The first performance was a show by some students of Stefano and Alexandra, and was as enjoyable as amateur dramatics generally are. The second was by Stefano and Alexandra themselves, and I remember nothing of it except that part of her dress fell off and was picked up and flung in the Zotto direction by Stefano at the end*. And then later on Miguel Angel gave a performance with the same young lady he'd been teaching with. She was twenty, and very sweet and appealing, and she had endeared herself to me in the class by making the universal gesture for "please wait, I'm dizzy" after an energetic demonstration.

The performance was perfectly calculated for performers and audience. He excels at a very fast, balletic style which is not my personal favourite but is along the same lines as Stefano and Alexandra's, so it was certain to appeal to their students and fans. I thought it was an extremely professional, technically brilliant, committed performance. Afterwards he gave an emotional speech, interpreted again by Stefano, saying that performers live on applause, London was always good but this year had been better than ever, and that his partner (whose name, sadly, I did not catch) [Edit: Daiana Guspero] had a great future. Very nice.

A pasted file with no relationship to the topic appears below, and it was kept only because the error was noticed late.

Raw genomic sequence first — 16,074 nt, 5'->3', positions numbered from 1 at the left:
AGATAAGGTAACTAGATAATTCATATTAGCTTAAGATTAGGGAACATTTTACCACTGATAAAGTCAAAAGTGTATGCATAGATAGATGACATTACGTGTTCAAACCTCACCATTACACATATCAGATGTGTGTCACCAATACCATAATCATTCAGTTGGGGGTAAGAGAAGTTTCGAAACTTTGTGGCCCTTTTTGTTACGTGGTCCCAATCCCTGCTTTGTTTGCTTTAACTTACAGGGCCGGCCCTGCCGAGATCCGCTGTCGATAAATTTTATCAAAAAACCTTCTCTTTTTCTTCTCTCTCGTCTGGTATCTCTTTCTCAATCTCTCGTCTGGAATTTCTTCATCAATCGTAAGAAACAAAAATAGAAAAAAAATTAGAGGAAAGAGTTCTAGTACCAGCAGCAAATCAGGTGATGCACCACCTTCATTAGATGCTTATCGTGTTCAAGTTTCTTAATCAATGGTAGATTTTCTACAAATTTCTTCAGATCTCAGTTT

You can see plenty of Miguel Angel on Youtube, dancing in more than one style - for example here (Gallo Ciego @ Salon Canning) and, in the stage style but with his previous partner, here. It's interesting to compare his brother Osvaldo Zotto, who is here and here (Gallo Ciego again).

Overall, I thought Miguel Angel Zotto was a complete pro, which was exactly what you would expect, and although it did not challenge me or give me anything new as a follower, I think the class was very well worth the money for a social-dancing leader at the appropriate level. He is passionate about tango and wants you to learn. I was impressed to find that the virtuosity of his commercial performances does not interfere at all with the usefulness of his classes, and if I were leading I wouldn't hesitate to go again next time he is in town.

* Paging David Attenborough ... Will Sir David Attenborough please report to the Incident Room ... Thank you.